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Author Topic: Burial question  (Read 424 times) Average Rating: 0
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biro
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« on: January 01, 2013, 10:22:57 AM »

This is a weird question, in a way, and I don't ask it just to be morbid, but I've thought about it and I'd like to see if anyone here knows what would happen.

My brother passed away in 1991. He was interred in a public cemetery in New York (in the town of Hicksville, on Long Island, close to where we lived in Queens). As I recall, they had sections for different faiths. Our family, Italian and Irish Catholics, had some plots in the Roman Catholic area of the grounds. That's where we put him to rest. There were also Orthodox Christian areas, Jewish, and so forth.

I was wondering, if I should become Orthodox, would it be okay for me to be buried next to my brother? Are there any Church objections to that sort of thing? I hope not. I had hoped that when the time came, I'd be put next to him in the family plot. Like I said, I hope this is a long way off, but it bugs me sometimes.

Thank you for your understanding.
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« Reply #1 on: January 01, 2013, 11:27:04 AM »

I am not aware of any Orthodox cemetery or even an Orthodox section of a cemetery anywhere in my area. The few Orthodox burials that I have witnessed have taken place in municipal cemeteries right along with those of any other faith (or lack thereof). That might be a simple matter of expediency, but I don't know for sure.
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« Reply #2 on: January 01, 2013, 11:46:10 AM »

Thank you.
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« Reply #3 on: January 01, 2013, 12:06:03 PM »

I'm not sure either, but I'm under the impression that, as long as the deceased receives Orthodox funeral rites, it matters little where the body lies (or is disposed of, for that matter). In Greece, where the vast majority of cemeteries are Orthodox, there's no obstacle in, say, having heterodox members of a family interred in the family vault.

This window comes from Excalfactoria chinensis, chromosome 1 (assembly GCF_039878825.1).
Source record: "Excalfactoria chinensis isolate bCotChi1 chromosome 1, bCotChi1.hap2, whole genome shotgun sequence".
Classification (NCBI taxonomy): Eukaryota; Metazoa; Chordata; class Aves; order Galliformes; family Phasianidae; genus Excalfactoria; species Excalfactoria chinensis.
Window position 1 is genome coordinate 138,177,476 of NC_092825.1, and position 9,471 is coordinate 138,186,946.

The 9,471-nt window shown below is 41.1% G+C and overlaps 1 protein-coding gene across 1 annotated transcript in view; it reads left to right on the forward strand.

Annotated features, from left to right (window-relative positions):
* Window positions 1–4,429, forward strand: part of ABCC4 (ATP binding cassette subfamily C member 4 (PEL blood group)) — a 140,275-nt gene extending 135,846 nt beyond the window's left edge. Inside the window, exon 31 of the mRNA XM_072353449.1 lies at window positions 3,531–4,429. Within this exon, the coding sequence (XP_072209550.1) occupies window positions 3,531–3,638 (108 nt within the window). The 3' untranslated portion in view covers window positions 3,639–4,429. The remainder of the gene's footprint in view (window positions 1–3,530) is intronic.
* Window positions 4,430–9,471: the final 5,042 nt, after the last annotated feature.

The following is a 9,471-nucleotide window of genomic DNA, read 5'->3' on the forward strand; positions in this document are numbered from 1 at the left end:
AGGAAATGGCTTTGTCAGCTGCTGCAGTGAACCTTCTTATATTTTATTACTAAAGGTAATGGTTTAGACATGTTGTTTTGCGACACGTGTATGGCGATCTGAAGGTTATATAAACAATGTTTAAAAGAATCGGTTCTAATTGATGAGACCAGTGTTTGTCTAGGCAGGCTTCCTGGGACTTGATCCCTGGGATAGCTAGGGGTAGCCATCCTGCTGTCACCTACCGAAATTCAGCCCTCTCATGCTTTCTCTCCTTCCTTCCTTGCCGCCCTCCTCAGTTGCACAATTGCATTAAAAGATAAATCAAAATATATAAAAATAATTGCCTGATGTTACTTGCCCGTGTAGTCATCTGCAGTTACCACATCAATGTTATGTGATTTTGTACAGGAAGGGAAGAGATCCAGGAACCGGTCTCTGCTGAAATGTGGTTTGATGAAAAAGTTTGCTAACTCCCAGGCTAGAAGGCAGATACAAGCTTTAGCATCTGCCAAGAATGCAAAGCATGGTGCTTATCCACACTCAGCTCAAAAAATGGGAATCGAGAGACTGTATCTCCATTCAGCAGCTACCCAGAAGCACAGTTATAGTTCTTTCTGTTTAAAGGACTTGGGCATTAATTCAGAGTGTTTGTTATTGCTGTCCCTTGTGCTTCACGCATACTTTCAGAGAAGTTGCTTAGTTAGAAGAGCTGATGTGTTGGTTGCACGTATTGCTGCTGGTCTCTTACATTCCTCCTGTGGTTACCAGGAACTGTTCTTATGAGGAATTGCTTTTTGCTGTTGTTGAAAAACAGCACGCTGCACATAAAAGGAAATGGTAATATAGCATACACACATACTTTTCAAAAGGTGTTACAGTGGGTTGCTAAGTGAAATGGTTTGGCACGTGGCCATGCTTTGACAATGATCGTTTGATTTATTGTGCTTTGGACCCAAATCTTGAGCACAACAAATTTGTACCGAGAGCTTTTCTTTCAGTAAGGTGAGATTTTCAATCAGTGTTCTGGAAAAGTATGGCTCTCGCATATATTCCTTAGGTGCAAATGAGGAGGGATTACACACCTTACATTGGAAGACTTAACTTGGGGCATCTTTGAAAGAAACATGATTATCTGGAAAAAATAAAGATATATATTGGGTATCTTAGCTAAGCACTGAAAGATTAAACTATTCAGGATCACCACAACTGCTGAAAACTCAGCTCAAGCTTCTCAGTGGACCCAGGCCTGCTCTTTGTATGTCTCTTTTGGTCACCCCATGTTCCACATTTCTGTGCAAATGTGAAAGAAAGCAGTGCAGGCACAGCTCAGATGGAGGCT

In the UK there are no Orthodox cemeteries; I want a green burial when my time comes, and I've had nobody tell me I shouldn't.
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« Reply #4 on: January 01, 2013, 12:24:51 PM »

I'm not sure either, but I'm under the impression that, as long as the deceased receives Orthodox funeral rites, it matters little where the body lies (or is disposed of, for that matter). In Greece, where the vast majority of cemeteries are Orthodox, there's no obstacle in, say, having heterodox members of a family interred in the family vault.

In the UK there are no Orthodox cemeteries; I want a green burial when my time comes, and I've had nobody tell me I shouldn't.
I'm not sure what you mean by the bolded part. Cremation is normally forbidden. My priest told of a case where it was known that the body would be cremated and he was therefore unable to celebrate the funeral service, but had to limit himself to the Trisagion prayers.

Quite frankly, I think that for a lot of reasons a green burial is the way to go. Fortunately, they are becoming more acceptable, and I hope will be even more so when my time comes.

One should also be buried with feet toward the east in anticipation of the return of Christ. My non-Orthodox daughter questioned me about that one saying that I wouldn't know or care at that point. However, I responded saying, "But you will remember my faith and expectation." She got the message.
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« Reply #5 on: January 01, 2013, 01:12:14 PM »